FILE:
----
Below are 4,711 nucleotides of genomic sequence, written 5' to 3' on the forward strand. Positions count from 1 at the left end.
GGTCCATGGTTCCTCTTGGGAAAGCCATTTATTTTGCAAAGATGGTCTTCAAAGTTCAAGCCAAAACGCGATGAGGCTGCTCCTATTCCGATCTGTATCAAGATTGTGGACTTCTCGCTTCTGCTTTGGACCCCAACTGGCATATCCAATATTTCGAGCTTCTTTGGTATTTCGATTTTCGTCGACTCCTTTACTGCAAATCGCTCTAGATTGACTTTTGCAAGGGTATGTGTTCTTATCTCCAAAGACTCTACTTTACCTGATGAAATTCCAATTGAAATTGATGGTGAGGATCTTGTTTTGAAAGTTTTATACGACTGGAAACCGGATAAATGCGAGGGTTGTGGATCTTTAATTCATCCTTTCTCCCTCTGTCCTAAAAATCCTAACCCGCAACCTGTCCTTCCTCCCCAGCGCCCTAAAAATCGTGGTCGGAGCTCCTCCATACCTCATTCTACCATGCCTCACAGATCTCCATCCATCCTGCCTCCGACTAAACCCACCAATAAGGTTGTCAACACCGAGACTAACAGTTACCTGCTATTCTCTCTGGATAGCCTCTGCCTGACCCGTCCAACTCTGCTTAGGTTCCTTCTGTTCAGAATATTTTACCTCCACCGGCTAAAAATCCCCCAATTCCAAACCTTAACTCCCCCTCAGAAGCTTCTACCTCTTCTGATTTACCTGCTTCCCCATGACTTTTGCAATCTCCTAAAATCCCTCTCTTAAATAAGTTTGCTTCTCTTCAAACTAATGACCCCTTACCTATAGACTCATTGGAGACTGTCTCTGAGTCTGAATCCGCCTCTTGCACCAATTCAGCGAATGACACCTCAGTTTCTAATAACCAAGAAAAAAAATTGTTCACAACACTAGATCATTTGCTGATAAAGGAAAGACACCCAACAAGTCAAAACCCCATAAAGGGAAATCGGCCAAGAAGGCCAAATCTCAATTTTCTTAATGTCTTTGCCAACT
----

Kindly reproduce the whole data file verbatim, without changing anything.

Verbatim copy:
Below are 4,711 nucleotides of genomic sequence, written 5' to 3' on the forward strand. Positions count from 1 at the left end.
GGTCCATGGTTCCTCTTGGGAAAGCCATTTATTTTGCAAAGATGGTCTTCAAAGTTCAAGCCAAAACGCGATGAGGCTGCTCCTATTCCGATCTGTATCAAGATTGTGGACTTCTCGCTTCTGCTTTGGACCCCAACTGGCATATCCAATATTTCGAGCTTCTTTGGTATTTCGATTTTCGTCGACTCCTTTACTGCAAATCGCTCTAGATTGACTTTTGCAAGGGTATGTGTTCTTATCTCCAAAGACTCTACTTTACCTGATGAAATTCCAATTGAAATTGATGGTGAGGATCTTGTTTTGAAAGTTTTATACGACTGGAAACCGGATAAATGCGAGGGTTGTGGATCTTTAATTCATCCTTTCTCCCTCTGTCCTAAAAATCCTAACCCGCAACCTGTCCTTCCTCCCCAGCGCCCTAAAAATCGTGGTCGGAGCTCCTCCATACCTCATTCTACCATGCCTCACAGATCTCCATCCATCCTGCCTCCGACTAAACCCACCAATAAGGTTGTCAACACCGAGACTAACAGTTACCTGCTATTCTCTCTGGATAGCCTCTGCCTGACCCGTCCAACTCTGCTTAGGTTCCTTCTGTTCAGAATATTTTACCTCCACCGGCTAAAAATCCCCCAATTCCAAACCTTAACTCCCCCTCAGAAGCTTCTACCTCTTCTGATTTACCTGCTTCCCCATGACTTTTGCAATCTCCTAAAATCCCTCTCTTAAATAAGTTTGCTTCTCTTCAAACTAATGACCCCTTACCTATAGACTCATTGGAGACTGTCTCTGAGTCTGAATCCGCCTCTTGCACCAATTCAGCGAATGACACCTCAGTTTCTAATAACCAAGAAAAAAAATTGTTCACAACACTAGATCATTTGCTGATAAAGGAAAGACACCCAACAAGTCAAAACCCCATAAAGGGAAATCGGCCAAGAAGGCCAAATCTCAATTTTCTTAATGTCTTTGCCAACT